The Shifting Landscape Of Insurance Fraud

A central theme is emerging in the insurance fraud space - individuals will continue to commit opportunistic acts of insurance fraud but the risk from organized fraud activity is quickly becoming a massive problem.

Image

A central theme is emerging in the insurance fraud space: individuals will continue to commit opportunistic acts of insurance fraud but the risk from organized fraud activity is quickly becoming a massive problem.

On the heels of recently published Insurance Research Council reports on the No-Fault/PIP fraud problems in New York and Florida, the National Insurance Crime Bureau (NICB) recently released a report detailing 2010 questionable claim referrals and indicating that suspicious claims are up 24 percent over 2008 levels. But this statistic only reveals part of the story. Digging into the details of the NICB report, some interesting patterns emerge and suggest that the landscape of insurance fraud is shifting.

Organized Fraud Is Up And Medical Providers Are Leading The Way
The data suggests that organized fraud activity is rapidly increasing and that insurers are taking action. Unsurprisingly, medical providers are a growing part of the equation, helping drive up claim values:

  • In the National Insurance Crime Bureau's report, which compares 2010 questionable claim referrals to 2009 and 2008, most of the referral reasons reflected on casualty claims have to do with staged accidents or medical provider fraud: excessive treatment, inflated billing and solicitation for example. Every casualty claim referral reason saw an increase in volume this year except for a small 1 percent decrease in slip-and-fall claims: arguably the one reason that is not directly related to staged accidents.
  • On vehicle claims, suspicious towing and storage charges were up 116 percent. This is a common component of some organized fraud rings where inflated tow charges are buried in the repair bill and hard to spot.
  • Five out of the top six fastest growing miscellaneous referral reasons are connected to staged accident activity: vendor fraud, attorney activities, organized group/ring activity, medical provider, and medical provider/attorney relationship (leaving only Malingering as the sole opportunistic fraud in this bunch).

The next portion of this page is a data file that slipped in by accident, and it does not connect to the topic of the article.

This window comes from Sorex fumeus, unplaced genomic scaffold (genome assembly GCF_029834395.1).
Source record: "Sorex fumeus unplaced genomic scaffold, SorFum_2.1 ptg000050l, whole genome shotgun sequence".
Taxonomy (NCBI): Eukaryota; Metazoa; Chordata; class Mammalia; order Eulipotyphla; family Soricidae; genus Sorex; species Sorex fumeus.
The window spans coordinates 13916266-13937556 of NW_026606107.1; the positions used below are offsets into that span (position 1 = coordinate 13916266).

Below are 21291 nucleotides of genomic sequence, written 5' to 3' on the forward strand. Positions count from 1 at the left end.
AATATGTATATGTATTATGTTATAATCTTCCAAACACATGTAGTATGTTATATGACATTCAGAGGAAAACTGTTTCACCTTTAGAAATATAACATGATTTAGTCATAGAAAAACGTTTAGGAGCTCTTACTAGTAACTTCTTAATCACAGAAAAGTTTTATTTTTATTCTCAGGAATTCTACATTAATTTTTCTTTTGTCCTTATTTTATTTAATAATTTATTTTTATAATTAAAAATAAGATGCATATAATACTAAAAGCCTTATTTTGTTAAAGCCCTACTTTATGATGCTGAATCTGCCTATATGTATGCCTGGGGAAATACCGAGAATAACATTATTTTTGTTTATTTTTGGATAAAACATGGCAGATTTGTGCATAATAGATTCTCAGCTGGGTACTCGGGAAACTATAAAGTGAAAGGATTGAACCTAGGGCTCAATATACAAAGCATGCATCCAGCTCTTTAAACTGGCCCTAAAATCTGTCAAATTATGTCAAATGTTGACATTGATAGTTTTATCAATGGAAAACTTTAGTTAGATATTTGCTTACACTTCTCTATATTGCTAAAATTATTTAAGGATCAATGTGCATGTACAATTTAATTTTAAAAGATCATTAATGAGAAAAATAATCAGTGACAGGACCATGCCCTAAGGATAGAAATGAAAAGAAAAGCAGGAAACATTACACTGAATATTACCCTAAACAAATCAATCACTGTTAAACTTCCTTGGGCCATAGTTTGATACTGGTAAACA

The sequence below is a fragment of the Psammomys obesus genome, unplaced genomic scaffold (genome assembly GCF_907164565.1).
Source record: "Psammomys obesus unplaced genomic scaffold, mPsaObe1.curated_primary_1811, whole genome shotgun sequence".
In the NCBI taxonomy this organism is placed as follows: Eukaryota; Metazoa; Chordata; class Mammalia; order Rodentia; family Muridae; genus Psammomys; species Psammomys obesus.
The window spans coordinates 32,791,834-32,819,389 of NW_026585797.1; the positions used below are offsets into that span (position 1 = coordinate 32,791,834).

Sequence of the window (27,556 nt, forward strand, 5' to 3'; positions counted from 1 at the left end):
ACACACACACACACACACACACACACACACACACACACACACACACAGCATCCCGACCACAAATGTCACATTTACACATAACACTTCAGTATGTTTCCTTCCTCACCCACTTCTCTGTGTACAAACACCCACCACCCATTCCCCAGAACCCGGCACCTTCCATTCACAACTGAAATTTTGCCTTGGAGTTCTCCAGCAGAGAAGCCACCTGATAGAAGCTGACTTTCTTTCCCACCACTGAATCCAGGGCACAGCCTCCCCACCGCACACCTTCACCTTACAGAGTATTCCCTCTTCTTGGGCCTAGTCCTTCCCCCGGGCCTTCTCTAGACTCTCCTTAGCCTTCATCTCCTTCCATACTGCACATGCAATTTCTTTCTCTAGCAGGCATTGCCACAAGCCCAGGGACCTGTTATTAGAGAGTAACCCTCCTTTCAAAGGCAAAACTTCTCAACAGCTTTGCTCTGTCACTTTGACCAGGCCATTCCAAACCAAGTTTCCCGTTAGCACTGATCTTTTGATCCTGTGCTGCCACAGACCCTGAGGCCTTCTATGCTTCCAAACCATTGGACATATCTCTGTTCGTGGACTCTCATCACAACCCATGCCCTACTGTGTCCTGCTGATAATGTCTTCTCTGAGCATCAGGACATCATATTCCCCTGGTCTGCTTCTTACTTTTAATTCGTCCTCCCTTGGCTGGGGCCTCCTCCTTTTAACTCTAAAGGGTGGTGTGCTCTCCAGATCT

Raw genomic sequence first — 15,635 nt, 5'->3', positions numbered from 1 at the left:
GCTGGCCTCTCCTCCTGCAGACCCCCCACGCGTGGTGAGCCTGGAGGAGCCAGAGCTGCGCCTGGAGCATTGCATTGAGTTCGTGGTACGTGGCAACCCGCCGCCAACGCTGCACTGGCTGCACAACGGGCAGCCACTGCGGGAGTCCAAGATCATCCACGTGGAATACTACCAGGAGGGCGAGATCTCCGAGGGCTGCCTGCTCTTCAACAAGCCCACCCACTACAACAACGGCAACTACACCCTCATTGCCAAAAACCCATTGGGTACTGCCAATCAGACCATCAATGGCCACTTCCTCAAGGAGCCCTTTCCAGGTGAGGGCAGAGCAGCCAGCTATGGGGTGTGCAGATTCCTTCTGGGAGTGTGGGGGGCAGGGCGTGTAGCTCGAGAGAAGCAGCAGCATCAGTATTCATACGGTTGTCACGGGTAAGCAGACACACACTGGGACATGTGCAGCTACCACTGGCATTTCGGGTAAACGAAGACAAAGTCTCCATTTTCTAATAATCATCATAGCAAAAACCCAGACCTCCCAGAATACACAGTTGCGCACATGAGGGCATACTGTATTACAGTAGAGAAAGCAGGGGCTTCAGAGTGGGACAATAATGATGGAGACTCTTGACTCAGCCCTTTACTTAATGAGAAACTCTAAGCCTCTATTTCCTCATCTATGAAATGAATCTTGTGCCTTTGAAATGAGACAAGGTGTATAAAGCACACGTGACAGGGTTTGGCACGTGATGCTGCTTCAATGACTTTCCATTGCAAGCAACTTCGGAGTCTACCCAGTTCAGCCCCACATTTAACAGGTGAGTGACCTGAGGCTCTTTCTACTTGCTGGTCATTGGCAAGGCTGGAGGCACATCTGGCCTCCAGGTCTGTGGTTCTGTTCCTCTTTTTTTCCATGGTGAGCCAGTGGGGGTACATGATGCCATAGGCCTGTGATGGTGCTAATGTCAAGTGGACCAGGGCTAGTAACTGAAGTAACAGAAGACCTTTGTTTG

• Even among workers' compensation claims, inflated medical billing leads the category with a 38 percent jump this year, suggesting that the focus may be shifting from claimant frauds — which still have the highest volume — to medical provider frauds.
  • While medical provider-based frauds lead the way, organized fraud can take other forms as well. For example, auto glass fraud is up a whopping 450 percent.

Economy-Driven Opportunistic Fraud May Not Be As Bad As We Thought
Given the tough economic conditions in the United States, many investigators opined that more individuals would be driven to this type of insurance fraud but the statistics suggest otherwise:

  • Somewhat surprisingly, arson referrals continue a decline. Despite the noise in the press about desperate home owners torching their properties for insurance money, arson/fire claims have decreased over the past two years. And in the commercial market, arson/fire claims are down 11 percent this year.
  • After a jump last year, commercial slip-and-fall claims are down this year.
  • Vehicle owner give-ups (where an owner fakes an auto theft to dispose of the vehicle and get the insurance proceeds) are also down this year.

Anti-fraud groups like the National Insurance Crime Bureau are focusing more of their resources on medical provider fraud and staged accidents. Special Investigation Units within insurance companies need to do the same. But the industry faces some hurdles in addressing this evolving threat.

Read More